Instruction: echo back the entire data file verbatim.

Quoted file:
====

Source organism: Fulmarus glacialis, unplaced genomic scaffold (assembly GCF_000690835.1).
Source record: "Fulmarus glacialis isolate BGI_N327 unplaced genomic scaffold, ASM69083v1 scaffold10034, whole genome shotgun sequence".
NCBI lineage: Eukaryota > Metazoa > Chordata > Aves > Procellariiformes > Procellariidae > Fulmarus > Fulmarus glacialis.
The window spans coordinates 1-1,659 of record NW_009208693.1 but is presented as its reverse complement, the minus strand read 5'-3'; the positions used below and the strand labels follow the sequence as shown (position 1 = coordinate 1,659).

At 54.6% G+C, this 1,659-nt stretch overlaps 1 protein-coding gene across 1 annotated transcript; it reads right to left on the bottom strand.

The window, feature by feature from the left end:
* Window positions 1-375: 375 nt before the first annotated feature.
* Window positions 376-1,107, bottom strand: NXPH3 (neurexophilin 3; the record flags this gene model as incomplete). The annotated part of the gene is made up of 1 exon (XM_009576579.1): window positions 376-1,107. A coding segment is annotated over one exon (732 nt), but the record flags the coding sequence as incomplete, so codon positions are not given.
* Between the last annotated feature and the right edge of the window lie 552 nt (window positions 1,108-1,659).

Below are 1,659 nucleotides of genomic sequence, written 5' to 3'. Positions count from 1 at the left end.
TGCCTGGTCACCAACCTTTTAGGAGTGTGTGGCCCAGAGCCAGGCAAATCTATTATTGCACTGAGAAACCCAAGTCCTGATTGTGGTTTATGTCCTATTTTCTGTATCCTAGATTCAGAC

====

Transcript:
Source organism: Fulmarus glacialis, unplaced genomic scaffold (assembly GCF_000690835.1).
Source record: "Fulmarus glacialis isolate BGI_N327 unplaced genomic scaffold, ASM69083v1 scaffold10034, whole genome shotgun sequence".
NCBI lineage: Eukaryota > Metazoa > Chordata > Aves > Procellariiformes > Procellariidae > Fulmarus > Fulmarus glacialis.
The window spans coordinates 1-1,659 of record NW_009208693.1 but is presented as its reverse complement, the minus strand read 5'-3'; the positions used below and the strand labels follow the sequence as shown (position 1 = coordinate 1,659).

At 54.6% G+C, this 1,659-nt stretch overlaps 1 protein-coding gene across 1 annotated transcript; it reads right to left on the bottom strand.

The window, feature by feature from the left end:
* Window positions 1-375: 375 nt before the first annotated feature.
* Window positions 376-1,107, bottom strand: NXPH3 (neurexophilin 3; the record flags this gene model as incomplete). The annotated part of the gene is made up of 1 exon (XM_009576579.1): window positions 376-1,107. A coding segment is annotated over one exon (732 nt), but the record flags the coding sequence as incomplete, so codon positions are not given.
* Between the last annotated feature and the right edge of the window lie 552 nt (window positions 1,108-1,659).

Below are 1,659 nucleotides of genomic sequence, written 5' to 3'. Positions count from 1 at the left end.
TGCCTGGTCACCAACCTTTTAGGAGTGTGTGGCCCAGAGCCAGGCAAATCTATTATTGCACTGAGAAACCCAAGTCCTGATTGTGGTTTATGTCCTATTTTCTGTATCCTAGATTCAGAC